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Another situation where one might kill in the name of justice is actually in the role of executioner. While superheroes don’t frequently find themselves in this position, as they typically fill a role closer to police than to judge and jailer, enough superheroes have unique roles as rulers or assigned agents of justice (Aquaman as the King of Atlantis, Terra as the Protector of Strata) that there are situations where they may be in a position to execute a criminal, and they would be perfectly justified in doing so.

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Lastly, the law also takes into consideration the possibility of justifiable homicide, wherein a civilian may use violence, including lethal force, in self defense or in the defense of others. A superhero, if necessary, may come across situations where there is no other option than to kill. From a legal standpoint, this can be justified, and from that perspective, maybe this can’t really be held against superheroes who find themselves in a true no-win scenario. Now, when defining various instances of justifiable homicide, the California State Penal Code uses the phrase “necessarily committed”, meaning that this kind of action is acceptable if there is no other reasonable alternative course of action available. This leads me to...

Superheroes Have the Power Not to Kill

This is perhaps the crux of the matter. Superheroes are portrayed as strong, as powerful, as skilled, as intelligent. Whether or not they have literal superpowers, they are considered superheroes because they can do what people commonly can’t. And while they may often find themselves at odds with similarly exceptional supervillains, the point remains: superheroes possess great power, and this frequently gives them the option to find a different way to resolve the situation.

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This applies to many if not most superheroes, and it goes back to the very first appearances of superheroes like Superman and Batman and Wonder Woman. The incredible feats of strength, of cunning, and of heroism that these characters demonstrated in their introductory comic book covers gives a sense of identity to the superhero; these are the people who can do the impossible. A truly justified kill in defense of self or others would require that the superhero be powerless to make any other choice, and that in itself undermines the basic concept of superheroes as a fictional entity.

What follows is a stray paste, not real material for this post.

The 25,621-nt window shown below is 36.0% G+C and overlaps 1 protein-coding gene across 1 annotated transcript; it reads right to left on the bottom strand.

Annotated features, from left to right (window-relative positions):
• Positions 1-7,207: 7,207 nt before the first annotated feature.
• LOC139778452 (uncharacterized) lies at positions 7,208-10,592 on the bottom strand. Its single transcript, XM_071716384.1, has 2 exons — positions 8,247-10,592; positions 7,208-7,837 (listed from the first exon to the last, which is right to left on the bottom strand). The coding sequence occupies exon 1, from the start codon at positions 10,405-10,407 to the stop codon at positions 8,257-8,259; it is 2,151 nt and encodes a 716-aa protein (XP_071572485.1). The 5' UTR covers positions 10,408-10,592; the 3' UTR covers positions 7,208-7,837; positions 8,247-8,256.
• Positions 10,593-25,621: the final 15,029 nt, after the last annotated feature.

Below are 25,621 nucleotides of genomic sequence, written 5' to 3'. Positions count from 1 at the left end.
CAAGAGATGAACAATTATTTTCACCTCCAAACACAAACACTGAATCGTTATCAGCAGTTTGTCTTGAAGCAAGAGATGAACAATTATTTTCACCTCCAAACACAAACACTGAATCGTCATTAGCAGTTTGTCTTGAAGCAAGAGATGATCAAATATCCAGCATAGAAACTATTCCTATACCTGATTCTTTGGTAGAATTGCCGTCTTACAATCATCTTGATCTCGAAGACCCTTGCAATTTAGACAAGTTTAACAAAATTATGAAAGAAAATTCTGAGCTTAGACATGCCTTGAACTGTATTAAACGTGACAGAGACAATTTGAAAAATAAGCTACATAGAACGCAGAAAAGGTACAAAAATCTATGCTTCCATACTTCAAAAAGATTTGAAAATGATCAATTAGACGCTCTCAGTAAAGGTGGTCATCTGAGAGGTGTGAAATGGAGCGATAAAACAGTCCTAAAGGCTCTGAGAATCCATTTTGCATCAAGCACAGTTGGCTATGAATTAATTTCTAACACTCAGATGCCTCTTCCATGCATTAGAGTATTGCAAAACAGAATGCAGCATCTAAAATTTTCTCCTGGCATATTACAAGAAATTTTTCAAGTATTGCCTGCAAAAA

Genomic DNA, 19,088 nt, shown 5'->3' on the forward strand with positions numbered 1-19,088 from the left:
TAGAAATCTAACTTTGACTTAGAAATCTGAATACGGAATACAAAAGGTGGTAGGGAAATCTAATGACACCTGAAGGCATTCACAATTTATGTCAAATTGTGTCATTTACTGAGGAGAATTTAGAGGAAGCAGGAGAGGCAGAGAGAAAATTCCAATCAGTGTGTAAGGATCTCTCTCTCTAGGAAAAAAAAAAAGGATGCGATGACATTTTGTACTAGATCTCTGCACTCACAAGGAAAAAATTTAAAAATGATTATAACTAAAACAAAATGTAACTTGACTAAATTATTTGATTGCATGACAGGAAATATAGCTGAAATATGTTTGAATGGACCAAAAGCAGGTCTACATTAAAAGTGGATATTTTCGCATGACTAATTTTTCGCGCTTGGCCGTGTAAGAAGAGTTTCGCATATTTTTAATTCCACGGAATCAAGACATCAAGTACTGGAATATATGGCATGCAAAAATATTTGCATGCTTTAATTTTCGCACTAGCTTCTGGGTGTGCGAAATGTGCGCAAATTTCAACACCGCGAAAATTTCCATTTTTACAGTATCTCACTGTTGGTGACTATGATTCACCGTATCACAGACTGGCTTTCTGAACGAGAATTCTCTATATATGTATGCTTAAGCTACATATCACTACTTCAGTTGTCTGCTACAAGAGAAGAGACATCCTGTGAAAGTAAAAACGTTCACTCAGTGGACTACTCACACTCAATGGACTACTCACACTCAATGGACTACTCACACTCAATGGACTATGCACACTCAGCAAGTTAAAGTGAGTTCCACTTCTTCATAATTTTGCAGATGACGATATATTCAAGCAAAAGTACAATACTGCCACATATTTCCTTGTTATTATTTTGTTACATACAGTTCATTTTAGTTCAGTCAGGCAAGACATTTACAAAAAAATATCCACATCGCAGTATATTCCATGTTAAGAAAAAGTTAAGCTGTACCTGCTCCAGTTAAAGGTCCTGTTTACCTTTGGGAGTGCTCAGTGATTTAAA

Counterpoint: The Impossible Doesn’t Feel Impossible When It Gets Done All the Time

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It’s easy to look at superheroes always saving the day and become blasé about it. Storytelling is inherently based on tension, and tension is difficult to create or maintain when it doesn’t feel like there are truly any stakes. A hero must be made to feel fallible in order to maintain the tension needed for their victories to be satisfactory. In that context, it is understandable that sometimes a superhero must be made to come across a truly impossible choice, and they must either make themselves kill or else allow the villain to do worse.

That said, the impossible choice of choosing to kill the villain or let the villain kill innocents isn’t actually that interesting or unique of a way to create tension. If any other course of action legitimately is impossible, of course the good guy is going to choose to save innocent lives; they’d be kind of a terrible hero to do otherwise. Impossible situations where the hero’s hand is forced to do something are actually rather boring, because the end result is already outlined from the start and the only tension is in how long it takes the hero to accept it. Tension may be an inherent element of storytelling, but so is the subversion of expectation. When the situation is made to look impossible, that’s exactly when the hero is meant to find a way out. That is far more satisfactory.

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In Conclusion

Police officers, security guards, jailers, soldiers, agents, spies, bounty hunters, space marines, warriors; there are professions, frequently pursued by noble or heroic figures, where an individual would be expected to be willing to kill. Arguably, these professions fall outside the realm that we typically classify as superheroes. But superheroes got where they are today not by being one genre, but by adopting bits and pieces of all genres, and blending them into their own unique thing. While no kill policies may have become ingrained in our pop culture subconscious as being a hallmark of superheroes, the genre is broad enough to accommodate a number of different opinions and stances on the matter. Even when superheroes still choose not to kill, they need not make that choice for fear of being no better than their villain, they should make that choice for the variety of reasons that real life people make that same choice. After all, aren’t we all just stories in the end?